Advice Note: The following draft resolutions are not the preferred option (Option 1), but have been included in this report to enable the Board to easily and accurately approve alternative locations that were considered. The Board must not approve all 8 ‘staff recommendations’ but either 1 to 4 (Option 1) or a combination of 1 to 8 must be resolved for a bus stop on the north side and a bus stop on the south side of Gloucester Street. Resolutions 9 to 10 are generic to all options and must accompany the Boards decision should they approve the proposed bus stops.

North side - new bus stop beside 385 Gloucester Street (refer to Attachment B of the agenda report)

5.         Under clause 7 of the Christchurch City Council Traffic and Parking Bylaw 2017, that the stopping of vehicles is prohibited on the part of Gloucester Street referred to as A1 and as shown by broken yellow lines, identified as ‘no stopping’ on the attached drawing TG135611, dated 06/11/2019 (refer to Attachment B of the agenda report).

6.         Under clause 8 of the Christchurch City Council Traffic and Parking Bylaw 2017, that the part of Gloucester Street referred to as A1, and as identified as ‘bus stop’ on the attached drawing TG135611, dated 06/11/2019 (refer to Attachment B of the agenda report), is reserved as a parking place in the form of a bus stop for the exclusive use of buses at all times.

South side - new bus stop beside 356 Gloucester Street (refer to Attachment C of the agenda report)

7.         Under clause 7 of the Christchurch City Council Traffic and Parking Bylaw 2017, that the stopping of vehicles is prohibited on the part of Gloucester Street referred to as A1 and as shown by broken yellow lines, identified as ‘no stopping’ on the attached drawing TG135611, dated 06/11/2019 (refer to Attachment C of the agenda report).

8.         Under clause 8 of the Christchurch City Council Traffic and Parking Bylaw 2017, that the part of Gloucester Street referred to as A1, and as identified as ‘bus stop’ on the attached drawing TG135611, dated 06/11/2019 (refer to Attachment C of the agenda report), is reserved as a parking place in the form of a bus stop for the exclusive use of buses at all times.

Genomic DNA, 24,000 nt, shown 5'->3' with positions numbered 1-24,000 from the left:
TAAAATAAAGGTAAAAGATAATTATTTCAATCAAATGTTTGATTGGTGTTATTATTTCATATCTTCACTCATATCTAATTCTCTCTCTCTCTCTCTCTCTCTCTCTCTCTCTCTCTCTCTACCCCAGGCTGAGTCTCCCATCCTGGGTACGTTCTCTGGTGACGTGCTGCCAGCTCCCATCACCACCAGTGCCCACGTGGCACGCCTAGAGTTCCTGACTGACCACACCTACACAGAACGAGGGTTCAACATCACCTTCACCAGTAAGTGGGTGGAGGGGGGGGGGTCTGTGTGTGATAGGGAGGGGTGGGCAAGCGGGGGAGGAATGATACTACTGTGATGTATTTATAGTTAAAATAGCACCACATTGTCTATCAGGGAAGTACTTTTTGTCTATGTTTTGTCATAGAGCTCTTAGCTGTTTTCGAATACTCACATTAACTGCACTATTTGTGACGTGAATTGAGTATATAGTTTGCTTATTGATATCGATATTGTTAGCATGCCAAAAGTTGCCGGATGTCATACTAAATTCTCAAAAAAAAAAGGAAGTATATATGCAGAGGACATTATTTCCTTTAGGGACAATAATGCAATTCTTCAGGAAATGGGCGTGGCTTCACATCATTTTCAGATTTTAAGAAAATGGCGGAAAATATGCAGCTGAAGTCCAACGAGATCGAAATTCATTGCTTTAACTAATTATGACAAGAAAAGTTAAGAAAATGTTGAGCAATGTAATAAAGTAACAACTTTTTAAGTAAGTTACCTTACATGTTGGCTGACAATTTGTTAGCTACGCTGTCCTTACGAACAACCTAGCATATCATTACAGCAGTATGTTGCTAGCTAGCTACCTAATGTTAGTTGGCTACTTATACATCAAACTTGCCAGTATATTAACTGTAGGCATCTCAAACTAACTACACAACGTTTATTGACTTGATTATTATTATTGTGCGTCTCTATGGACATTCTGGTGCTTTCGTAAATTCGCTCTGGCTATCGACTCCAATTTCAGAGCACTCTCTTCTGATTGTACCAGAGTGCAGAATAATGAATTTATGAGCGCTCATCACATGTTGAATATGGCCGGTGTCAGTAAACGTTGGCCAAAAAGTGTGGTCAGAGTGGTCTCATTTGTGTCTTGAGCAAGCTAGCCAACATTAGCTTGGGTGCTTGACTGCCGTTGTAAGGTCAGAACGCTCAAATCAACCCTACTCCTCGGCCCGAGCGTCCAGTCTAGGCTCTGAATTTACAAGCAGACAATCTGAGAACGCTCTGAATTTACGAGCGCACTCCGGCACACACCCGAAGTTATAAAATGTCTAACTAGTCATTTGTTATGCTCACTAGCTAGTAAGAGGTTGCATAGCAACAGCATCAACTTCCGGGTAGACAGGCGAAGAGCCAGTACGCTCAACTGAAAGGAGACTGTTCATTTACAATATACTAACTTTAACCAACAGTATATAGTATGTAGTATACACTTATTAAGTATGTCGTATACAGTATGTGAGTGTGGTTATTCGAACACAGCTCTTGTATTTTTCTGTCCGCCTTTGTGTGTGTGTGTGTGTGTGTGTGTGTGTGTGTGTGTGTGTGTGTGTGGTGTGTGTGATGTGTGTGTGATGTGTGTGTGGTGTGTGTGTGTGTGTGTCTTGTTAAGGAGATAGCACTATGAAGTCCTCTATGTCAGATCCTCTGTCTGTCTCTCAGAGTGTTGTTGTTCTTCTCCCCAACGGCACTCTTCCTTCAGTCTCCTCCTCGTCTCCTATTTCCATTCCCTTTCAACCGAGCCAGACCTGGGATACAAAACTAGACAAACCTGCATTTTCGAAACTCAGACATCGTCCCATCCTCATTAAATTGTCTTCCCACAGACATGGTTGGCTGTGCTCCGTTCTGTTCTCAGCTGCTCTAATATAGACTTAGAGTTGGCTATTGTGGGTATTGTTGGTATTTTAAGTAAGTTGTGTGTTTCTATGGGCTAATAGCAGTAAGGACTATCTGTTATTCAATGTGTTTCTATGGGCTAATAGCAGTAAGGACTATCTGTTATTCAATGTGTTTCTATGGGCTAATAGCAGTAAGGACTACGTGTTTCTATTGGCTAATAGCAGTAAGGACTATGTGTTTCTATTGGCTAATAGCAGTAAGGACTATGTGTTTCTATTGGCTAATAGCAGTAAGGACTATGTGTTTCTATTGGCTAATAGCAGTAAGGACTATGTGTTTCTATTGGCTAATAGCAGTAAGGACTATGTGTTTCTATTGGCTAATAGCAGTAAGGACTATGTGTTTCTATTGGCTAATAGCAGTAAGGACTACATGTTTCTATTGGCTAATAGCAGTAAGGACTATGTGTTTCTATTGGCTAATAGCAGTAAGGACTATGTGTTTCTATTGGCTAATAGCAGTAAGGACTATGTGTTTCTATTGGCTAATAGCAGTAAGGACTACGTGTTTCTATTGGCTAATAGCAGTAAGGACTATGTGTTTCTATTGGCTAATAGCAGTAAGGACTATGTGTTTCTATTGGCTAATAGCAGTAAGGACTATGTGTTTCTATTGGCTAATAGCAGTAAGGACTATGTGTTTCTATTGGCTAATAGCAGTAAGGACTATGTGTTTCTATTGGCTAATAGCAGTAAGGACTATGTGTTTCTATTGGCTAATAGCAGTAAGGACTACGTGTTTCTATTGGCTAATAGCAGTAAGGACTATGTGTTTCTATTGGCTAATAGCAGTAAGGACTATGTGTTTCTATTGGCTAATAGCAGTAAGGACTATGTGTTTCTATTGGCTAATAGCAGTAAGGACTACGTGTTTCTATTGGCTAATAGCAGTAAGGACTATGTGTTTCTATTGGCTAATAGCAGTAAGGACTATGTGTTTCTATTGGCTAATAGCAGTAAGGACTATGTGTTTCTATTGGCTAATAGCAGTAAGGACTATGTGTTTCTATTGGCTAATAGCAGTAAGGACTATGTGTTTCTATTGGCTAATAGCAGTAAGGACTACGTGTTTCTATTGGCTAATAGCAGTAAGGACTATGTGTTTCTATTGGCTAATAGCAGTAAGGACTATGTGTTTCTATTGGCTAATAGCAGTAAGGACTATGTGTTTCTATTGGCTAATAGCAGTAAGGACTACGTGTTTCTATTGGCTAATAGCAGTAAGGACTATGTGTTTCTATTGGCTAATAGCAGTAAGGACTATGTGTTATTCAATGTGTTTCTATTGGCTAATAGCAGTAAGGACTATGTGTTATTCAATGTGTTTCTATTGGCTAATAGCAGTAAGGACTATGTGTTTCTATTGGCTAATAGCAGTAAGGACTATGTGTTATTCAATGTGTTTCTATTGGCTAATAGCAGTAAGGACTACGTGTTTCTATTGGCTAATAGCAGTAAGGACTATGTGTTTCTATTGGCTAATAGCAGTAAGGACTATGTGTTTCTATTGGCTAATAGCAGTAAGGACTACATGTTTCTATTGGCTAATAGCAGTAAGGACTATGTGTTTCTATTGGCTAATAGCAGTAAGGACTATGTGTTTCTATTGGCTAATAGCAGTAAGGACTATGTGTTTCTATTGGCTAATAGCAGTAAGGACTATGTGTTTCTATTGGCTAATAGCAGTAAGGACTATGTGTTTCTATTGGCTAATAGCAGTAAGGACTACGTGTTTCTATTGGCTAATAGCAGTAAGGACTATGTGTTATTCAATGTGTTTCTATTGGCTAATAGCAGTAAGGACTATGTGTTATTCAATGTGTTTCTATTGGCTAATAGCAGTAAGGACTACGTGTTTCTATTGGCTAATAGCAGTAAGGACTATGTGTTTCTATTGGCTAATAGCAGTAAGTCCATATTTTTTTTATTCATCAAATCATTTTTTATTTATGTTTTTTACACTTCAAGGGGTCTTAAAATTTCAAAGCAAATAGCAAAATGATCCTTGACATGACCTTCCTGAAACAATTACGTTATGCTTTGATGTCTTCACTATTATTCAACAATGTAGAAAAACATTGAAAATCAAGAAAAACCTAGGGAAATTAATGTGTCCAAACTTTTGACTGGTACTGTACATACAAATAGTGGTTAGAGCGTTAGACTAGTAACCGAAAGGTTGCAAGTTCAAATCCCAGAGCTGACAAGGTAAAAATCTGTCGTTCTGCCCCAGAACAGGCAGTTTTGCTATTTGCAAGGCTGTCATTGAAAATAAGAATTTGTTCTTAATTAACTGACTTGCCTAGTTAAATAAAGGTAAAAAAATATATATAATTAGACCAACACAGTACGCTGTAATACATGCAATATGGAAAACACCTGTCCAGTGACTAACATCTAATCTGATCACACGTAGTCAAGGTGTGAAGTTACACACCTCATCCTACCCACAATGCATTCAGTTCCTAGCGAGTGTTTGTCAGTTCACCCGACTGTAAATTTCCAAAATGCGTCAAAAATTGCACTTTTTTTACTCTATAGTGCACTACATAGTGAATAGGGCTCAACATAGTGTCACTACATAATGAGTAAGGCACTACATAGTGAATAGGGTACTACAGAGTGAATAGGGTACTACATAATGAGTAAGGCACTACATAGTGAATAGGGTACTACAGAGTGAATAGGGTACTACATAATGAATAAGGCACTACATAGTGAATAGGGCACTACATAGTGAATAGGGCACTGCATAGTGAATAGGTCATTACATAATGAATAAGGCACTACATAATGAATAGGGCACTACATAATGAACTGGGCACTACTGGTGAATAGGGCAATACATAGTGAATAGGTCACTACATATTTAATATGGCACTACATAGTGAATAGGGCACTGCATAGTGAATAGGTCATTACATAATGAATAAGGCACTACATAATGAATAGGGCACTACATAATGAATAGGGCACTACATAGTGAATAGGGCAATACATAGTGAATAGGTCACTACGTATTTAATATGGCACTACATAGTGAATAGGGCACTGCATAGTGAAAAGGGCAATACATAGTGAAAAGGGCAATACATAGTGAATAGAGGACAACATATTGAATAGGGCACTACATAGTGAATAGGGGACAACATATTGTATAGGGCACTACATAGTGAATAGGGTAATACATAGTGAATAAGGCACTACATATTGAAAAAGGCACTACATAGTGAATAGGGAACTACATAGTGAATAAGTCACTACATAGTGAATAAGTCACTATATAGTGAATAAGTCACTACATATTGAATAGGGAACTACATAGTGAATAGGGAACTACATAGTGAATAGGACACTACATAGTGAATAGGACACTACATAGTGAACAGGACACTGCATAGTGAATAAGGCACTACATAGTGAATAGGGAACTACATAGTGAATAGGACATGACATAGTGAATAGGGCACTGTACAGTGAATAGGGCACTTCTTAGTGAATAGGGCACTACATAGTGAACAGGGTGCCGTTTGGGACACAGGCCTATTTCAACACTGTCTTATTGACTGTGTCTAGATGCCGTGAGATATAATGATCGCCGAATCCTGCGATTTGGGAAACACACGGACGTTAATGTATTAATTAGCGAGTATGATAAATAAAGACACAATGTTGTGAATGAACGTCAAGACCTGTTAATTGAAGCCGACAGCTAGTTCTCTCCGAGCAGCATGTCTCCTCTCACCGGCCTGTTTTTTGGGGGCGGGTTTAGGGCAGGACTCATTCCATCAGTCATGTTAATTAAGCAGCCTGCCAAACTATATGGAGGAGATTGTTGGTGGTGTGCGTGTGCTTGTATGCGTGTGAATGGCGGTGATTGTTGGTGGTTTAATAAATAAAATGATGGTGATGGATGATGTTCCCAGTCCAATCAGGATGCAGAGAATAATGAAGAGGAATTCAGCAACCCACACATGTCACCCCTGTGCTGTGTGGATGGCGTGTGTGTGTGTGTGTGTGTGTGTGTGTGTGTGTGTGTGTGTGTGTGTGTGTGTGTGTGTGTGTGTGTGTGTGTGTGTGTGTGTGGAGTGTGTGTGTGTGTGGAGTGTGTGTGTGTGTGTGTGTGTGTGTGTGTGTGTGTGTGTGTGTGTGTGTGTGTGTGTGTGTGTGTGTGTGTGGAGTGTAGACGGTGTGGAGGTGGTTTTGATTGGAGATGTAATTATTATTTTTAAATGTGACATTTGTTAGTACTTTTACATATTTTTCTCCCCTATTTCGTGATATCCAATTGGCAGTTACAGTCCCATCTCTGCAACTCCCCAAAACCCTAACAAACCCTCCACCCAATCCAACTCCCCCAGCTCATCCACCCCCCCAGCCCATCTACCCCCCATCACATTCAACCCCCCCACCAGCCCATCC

9.         That any previous resolutions pertaining to traffic controls made pursuant to any bylaw to the extent that they are in conflict with the traffic controls described in this report are revoked.

10.       That these resolutions take effect when the traffic control devices that evidence the restrictions described in the staff report are in place.

 

4.   Key points

4.1       The recommendations in this report are consistent with the anticipated outcomes of the Service Plan for Public Transport Infrastructure in the Councils Long Term Plan (2018 - 2028)

4.2       The following feasible options have been considered:

·      Option 1 – Install bus stops on Gloucester Street beside 377 and 368/370 Gloucester Street (preferred option, refer to Attachment A)

·      Option 2 – Install bus stops on Gloucester Street at alternative locations (refer to Attachment B and Attachment C)

·      Option 3 –Do nothing


 

4.3       Option Summary - Advantages and Disadvantages (Option 1 – preferred option)

4.3.1   The advantages of this option include:

·     Good separation distances between the previous and next bus stops.

·     Good catchment potential for people living along Gloucester Street, between Fitzgerald Avenue and Stanmore Road. Thereby enabling better mode choice through shorter walking distances to access public transport.

·     All of the bus stops have an appropriate kerb height, which makes for a more accessible step height between the footpath and the bus.

·     Adherence to the recommended bus stop length improves passenger accessibility as well as bus operational efficiency.

·     All locations are suitable for a bus passenger shelter, should the Council wish to pursue this in the future.

·     The properties located beside the proposed bus stops have privacy screening, such as fences and hedges.

·     The bus stops are not located across driveways.

·     Both of the key public transport stakeholder organisations (ECan and GoBus) consulted, selected the bus stop locations relevant to Option 1 of this report as their preferred option.

4.3.2   The disadvantages of this option include:

·    Relocates on-street parking presently available for residents and visitors to those who travel by public transport. There is sufficient on-street parking capacity in the general area for other motorists to continue to park on-street.

·     Overall the consultation feedback by the residents who responded did not strongly indicate any particular bus stop location as being preferential for the north or south side of Gloucester Street.